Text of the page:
LOS ANGELES — It will forever be known around these parts as the Chris Taylor Game.
The crowd of 51,363 chanted “CT3’’ throughout Thursday night at Dodger Stadium.
They demanded a curtain call in the seventh inning.
They screamed his name every time he took the field.
It was the night Taylor saved the Los Angeles Dodgers’ season, the night the Dodgers staved off elimination for a magical seventh time, and the night Taylor will be etched forever in Dodger folklore.
Three home runs.
He was a one-man show, re-writing the record books, becoming the first player to hit three home runs in an elimination game, and only the 11th to perform the feat in any postseason game, joining the likes of Babe Ruth, Reggie Jackson, and teammate Albert Pujols.
“This is why you play the game,’’ Taylor said following LA’s 11-2 rout of the Atlanta Braves. “When you look back on all the years playing for the Dodgers, it’s all these big postseason games that are the most special to me. I think these are moments that we’re going to be able to look back on for the rest of our lives and it’s pretty cool.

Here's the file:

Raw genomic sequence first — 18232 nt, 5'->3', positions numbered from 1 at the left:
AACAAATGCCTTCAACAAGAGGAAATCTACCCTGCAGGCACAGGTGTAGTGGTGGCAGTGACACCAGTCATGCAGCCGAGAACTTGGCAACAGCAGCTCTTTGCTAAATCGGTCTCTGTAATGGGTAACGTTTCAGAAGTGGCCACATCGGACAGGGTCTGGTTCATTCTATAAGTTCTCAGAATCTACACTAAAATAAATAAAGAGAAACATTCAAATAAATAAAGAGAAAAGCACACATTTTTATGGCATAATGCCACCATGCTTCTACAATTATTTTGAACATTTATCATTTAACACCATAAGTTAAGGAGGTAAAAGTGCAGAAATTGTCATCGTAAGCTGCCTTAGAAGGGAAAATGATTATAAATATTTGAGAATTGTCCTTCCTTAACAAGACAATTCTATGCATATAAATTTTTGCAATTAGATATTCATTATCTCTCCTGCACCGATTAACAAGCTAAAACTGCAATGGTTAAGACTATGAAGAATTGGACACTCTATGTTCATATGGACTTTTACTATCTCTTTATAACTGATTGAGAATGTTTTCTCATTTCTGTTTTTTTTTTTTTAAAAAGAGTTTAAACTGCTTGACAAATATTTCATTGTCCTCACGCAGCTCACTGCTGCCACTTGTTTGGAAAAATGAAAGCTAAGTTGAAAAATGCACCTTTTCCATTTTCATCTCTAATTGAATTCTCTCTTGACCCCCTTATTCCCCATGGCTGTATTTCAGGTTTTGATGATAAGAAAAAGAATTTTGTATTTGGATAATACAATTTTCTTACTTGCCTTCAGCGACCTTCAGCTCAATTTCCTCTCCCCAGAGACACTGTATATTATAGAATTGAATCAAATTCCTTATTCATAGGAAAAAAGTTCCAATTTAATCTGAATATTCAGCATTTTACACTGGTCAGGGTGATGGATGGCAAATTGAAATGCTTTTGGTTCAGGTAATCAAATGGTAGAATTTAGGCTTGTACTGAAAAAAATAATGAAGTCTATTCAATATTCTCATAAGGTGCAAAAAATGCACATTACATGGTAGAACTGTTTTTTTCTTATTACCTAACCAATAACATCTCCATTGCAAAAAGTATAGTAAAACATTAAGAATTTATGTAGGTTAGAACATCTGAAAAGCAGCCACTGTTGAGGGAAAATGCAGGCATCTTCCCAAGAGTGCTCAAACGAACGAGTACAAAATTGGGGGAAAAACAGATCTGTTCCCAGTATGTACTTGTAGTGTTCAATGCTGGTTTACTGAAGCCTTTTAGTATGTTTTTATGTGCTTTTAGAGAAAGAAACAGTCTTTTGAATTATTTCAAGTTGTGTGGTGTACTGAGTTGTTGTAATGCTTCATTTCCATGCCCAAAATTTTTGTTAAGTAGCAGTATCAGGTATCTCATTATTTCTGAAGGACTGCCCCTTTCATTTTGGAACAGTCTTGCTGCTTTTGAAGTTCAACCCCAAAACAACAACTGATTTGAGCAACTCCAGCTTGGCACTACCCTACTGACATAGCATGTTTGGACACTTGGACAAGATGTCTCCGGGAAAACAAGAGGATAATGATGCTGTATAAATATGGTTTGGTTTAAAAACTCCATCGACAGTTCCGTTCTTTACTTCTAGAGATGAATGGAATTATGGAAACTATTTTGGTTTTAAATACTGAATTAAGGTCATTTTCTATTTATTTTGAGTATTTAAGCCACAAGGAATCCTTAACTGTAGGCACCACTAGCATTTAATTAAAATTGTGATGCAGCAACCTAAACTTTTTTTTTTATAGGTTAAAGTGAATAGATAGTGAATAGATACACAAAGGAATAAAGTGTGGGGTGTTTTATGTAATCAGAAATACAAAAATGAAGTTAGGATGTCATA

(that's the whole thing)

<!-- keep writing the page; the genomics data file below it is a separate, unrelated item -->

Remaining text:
“It’s definitely a surreal feeling for me.’’
Taylor, of course, is the one responsible for the Dodgers’ season to even be playing. It was his two-run, walk-off homer against the St. Louis Cardinals in the wild game that propelled them to the NL Division Series. It was his baserunning blunder that was blamed for their loss against Atlanta in Game 2 of the National League Championship Series. Now, it’s his heroics that keep the Dodgers’ hopes alive of returning to the World Series.
“Everything gets amplified in the postseason,’’ Taylor softly said. “It’s a game of failures. You’re going to make mistakes. And then there’s moments like tonight where that’s what make it’s worth it.
“And that’s why you just like put your head down and keep moving forward.
The Dodgers still trail Atlanta 3-2 in this best-of-seven NLCS with Game 6 on Saturday at Truist Field.
But all that matters is they still have life, with Dodger Stadium shaking in awe.
“It was awesome, man, it really was,’’ Dodgers outfielder Cody Bellinger said. “I had the goosebumps sitting on deck. I had the best view, I think, for all three.
“I haven’t been that close in that situation ever before either, so it was pretty cool to see that and to hear the crowd, and understand what was at stake there.’’
Pujols, 41, can certainly relate. He hit three home runs for the St. Louis Cardinals in Game 3 of the 2011 World Series, and he and Taylor are the only players in postseason history to hit three homers with at least four hits and six RBI in a game.
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“The highlights are going to be there the rest of his life,’’ Pujols said, “and that’s something that you’re going to share forever. A moment like this doesn’t happen every day. I mean, it’s hard to hit one home run in a game, imagine three, especially in the postseason.
“So, watching Chris doing that, it was pretty special.’’